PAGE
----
A device file is a special type of file found on UNIX(-like) systems. It is often just called "device", for short.

The device files commonly live in /dev, but this is purely for aesthetics. There is no special reason a device file couldn't live in /home, /usr, or even /tmp.

Device files are the link between programs and the kernel. A "read" operation on a device file (e.g. /dev/ttyS0, a communications port on Linux) will request information from the kernel about what data is incoming on that port (like a mouse movement). A write operation will tell the kernel to send information to the port (like write to a serial terminal).

To the application programmer a device file will appear much like a regular file, with maybe some extra options (ioctl). In reality, the kernel will handle all communication with the hardware.

Besides hardware (communication ports, harddrives, etc.) the OS's internals are often represented as device files too. Linux has the ability to use several "virtual terminals". I.e. one monitor can handle lots of different login sessions, by making it appear that several terminals are "connected" to Alt F1-... Each virtual terminal is represented by /dev/ttyx, where x is the number of that virtual terminal. A "real" , serial, terminal would be represented by /dev/ttySx. To avoid reinventing the wheel, /dev/ttyx is used to make them seem like real terminals. Same goes for software RAIDs.

There are two types of device files (at least, on Linux, my knowledge of other UNIXen is quite limited) called "block" and "character" devices.

The first one is used for blocked I/O. That is, several (kilo-)bytes (a block) are read into memory, and processed afterwards. This is most commonly used for hard drives, where reading 1 byte, processing it, and reading the next, would require too much seek time on the drive and thus making it slow.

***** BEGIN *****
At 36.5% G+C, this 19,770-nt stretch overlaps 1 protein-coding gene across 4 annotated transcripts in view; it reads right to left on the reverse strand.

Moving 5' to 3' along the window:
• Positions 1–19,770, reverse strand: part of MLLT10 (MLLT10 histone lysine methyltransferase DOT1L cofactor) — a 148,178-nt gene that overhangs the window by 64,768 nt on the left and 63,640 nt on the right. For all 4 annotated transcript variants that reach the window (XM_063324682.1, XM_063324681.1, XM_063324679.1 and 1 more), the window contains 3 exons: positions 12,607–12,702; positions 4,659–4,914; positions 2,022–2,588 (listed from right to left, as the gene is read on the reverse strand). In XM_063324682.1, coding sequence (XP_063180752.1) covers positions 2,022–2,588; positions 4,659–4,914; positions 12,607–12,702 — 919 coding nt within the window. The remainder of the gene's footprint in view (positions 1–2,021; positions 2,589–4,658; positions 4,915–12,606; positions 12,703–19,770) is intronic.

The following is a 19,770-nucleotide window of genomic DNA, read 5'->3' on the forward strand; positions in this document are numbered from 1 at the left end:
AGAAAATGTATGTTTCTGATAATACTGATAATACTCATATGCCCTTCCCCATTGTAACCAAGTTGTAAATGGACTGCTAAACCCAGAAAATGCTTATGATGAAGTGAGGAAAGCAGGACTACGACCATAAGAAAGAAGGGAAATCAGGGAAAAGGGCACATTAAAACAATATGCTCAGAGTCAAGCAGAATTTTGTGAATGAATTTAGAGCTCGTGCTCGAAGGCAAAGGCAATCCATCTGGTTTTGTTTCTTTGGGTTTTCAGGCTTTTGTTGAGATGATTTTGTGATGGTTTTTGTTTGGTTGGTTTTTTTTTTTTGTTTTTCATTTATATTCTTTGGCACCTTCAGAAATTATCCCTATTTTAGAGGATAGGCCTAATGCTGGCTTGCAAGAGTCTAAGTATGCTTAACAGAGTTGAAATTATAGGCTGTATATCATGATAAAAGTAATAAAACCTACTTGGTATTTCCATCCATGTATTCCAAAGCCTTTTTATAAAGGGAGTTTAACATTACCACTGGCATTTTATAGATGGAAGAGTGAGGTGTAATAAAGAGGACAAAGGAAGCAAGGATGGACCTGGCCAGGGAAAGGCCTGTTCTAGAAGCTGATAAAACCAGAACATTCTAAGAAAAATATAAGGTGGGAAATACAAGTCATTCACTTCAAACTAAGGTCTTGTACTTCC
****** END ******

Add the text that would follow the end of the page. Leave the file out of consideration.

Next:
The "character" devices are the most common. Communication ports, sound cards, etc. are all "character" devices. These devices are unbuffered, i.e. a byte (character) is read, processed, the next is read, etc. Of course, the user application can choose to block data by itself.

Oof. I hope this makes any sense at all. I don't hack kernels, so relying on me for something important would be silly.

The device files interface with the kernel through the use of major and minor device numbers. The kernel first looks up the major number to discover which device or device type is being refered to, and the minor numbers determine a sub-selection within that category. For an example, lets look at the serial ports:

legba:/proc# ls -l /dev/ttyS*
crw-r-----    1 root     dialout    4,  64 Dec 26 11:46 /dev/ttyS0
crw-rw----    1 root     dialout    4,  65 Jul  6 03:44 /dev/ttyS1
crw-rw----    1 root     dialout    4,  66 Jul  6 03:44 /dev/ttyS2
crw-rw----    1 root     dialout    4,  67 Jul  6 03:44 /dev/ttyS3
                                    ^   ^                    ^
                                    |   |                    |
Major number -----------------------+   |                    |
                                        |                    |
Minor Number ---------------------------+                    |
Device Name -------------------------------------------------+
(Note that ttyS0 == COM1, ttyS1 == COM2 etc)

Here we can see that all the serial ports have a major number of 4, which indicates a terminal of some type, and minor numbers of 64 to 67, which determine which com port you are trying to access. So a program sending data to a modem connected to the first serial port would write the data to /dev/ttyS0, this would cause the kernel to intercept the data, see it was addressed to 4,64, find the module that controls the serial port, and push the data to the module's input subroutine. The module will then interface with the hardware, and give the serial port controller the data to output over the serial port.

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